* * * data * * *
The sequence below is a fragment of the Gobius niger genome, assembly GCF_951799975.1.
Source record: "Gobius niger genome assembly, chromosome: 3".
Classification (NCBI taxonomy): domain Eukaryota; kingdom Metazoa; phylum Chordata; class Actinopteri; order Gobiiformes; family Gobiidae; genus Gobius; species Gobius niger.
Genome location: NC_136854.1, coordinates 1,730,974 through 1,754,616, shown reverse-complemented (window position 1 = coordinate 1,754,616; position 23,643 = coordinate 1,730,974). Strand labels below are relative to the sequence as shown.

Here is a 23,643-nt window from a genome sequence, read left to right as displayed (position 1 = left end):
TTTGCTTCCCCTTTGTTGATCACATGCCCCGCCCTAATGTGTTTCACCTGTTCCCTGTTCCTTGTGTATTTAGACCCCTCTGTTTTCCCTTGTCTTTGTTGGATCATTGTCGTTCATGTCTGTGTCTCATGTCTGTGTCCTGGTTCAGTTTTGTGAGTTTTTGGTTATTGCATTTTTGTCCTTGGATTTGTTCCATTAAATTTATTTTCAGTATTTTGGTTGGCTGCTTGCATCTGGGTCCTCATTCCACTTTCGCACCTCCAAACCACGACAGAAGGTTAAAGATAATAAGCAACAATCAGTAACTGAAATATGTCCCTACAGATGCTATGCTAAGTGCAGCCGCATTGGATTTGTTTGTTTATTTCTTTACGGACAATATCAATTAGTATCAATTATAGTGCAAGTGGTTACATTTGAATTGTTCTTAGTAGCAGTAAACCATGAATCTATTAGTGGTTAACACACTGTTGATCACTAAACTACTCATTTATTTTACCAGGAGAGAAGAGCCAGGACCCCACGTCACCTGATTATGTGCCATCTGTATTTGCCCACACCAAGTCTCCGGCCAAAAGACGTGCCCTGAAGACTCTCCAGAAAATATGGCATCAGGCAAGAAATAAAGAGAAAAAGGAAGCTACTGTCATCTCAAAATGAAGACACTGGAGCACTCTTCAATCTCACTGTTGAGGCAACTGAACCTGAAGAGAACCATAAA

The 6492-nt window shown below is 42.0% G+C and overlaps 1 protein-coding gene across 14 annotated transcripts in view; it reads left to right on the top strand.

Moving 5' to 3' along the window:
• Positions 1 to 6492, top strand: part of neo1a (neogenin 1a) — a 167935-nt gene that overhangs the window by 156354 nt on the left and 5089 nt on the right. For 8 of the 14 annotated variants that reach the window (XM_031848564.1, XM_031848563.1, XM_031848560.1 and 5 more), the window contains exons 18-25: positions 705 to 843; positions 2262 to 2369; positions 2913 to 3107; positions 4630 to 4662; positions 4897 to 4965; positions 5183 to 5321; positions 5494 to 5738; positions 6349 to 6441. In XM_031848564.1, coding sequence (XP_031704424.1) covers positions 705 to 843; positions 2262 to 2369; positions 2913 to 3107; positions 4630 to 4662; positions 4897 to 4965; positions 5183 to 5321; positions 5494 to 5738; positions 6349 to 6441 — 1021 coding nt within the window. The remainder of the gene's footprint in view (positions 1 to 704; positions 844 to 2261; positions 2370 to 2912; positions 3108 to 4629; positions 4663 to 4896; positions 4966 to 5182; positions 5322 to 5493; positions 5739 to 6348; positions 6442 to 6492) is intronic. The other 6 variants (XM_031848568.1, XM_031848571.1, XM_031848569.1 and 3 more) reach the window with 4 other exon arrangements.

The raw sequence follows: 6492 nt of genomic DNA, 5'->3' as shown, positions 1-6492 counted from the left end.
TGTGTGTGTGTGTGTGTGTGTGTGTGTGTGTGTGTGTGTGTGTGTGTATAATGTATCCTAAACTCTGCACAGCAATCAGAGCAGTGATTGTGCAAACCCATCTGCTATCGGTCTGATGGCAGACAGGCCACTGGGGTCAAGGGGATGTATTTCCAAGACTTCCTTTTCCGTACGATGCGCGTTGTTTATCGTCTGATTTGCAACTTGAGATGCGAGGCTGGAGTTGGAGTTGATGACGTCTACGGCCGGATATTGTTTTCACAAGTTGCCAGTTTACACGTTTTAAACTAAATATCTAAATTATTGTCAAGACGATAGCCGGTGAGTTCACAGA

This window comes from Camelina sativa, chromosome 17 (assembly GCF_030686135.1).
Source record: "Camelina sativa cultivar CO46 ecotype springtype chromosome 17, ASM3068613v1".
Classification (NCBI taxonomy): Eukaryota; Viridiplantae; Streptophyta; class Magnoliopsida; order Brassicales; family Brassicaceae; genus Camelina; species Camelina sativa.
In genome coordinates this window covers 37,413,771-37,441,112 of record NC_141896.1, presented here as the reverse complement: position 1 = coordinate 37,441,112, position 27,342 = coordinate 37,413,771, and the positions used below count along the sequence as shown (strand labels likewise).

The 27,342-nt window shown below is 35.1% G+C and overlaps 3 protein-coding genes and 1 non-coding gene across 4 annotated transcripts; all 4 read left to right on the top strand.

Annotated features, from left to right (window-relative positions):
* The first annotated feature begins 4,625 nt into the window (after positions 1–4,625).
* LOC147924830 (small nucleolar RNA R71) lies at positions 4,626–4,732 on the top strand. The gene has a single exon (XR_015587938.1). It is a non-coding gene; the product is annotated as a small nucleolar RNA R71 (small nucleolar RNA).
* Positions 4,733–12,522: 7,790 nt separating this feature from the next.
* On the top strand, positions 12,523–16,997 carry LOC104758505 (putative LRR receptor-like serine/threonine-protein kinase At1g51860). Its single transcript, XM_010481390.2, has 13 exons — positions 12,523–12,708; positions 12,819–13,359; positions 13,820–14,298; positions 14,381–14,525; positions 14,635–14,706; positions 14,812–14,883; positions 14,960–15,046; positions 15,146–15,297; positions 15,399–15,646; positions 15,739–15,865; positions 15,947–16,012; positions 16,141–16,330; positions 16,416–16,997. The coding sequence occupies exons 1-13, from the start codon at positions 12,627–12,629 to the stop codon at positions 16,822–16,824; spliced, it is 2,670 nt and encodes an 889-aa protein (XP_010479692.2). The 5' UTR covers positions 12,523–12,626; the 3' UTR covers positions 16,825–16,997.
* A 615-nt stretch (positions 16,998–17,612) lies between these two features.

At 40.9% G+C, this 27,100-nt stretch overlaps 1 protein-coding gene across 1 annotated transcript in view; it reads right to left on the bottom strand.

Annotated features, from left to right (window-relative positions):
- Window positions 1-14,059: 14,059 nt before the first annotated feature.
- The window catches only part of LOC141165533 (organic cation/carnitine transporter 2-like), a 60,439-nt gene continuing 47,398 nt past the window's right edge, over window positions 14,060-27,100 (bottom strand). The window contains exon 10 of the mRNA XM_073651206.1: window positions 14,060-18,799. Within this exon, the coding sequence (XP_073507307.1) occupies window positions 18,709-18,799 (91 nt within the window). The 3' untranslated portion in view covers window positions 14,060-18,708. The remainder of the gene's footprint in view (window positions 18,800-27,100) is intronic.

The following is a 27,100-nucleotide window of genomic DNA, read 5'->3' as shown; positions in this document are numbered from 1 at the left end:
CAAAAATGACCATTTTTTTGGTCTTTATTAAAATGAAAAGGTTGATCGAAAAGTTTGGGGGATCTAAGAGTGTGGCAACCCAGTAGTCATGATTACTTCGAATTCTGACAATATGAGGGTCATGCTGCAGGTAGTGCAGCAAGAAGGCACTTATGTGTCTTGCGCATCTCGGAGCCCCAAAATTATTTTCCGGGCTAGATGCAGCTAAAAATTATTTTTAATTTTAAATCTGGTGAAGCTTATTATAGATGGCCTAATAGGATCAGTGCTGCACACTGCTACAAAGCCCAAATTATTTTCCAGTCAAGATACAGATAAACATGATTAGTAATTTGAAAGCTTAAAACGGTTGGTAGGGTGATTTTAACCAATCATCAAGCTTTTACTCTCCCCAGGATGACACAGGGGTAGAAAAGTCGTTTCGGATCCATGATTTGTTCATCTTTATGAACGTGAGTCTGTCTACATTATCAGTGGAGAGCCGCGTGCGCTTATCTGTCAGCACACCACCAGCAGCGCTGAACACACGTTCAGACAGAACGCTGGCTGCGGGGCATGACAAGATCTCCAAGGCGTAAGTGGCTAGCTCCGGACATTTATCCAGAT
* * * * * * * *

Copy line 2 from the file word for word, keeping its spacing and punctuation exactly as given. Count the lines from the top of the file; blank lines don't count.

Source record: "Gobius niger genome assembly, chromosome: 3".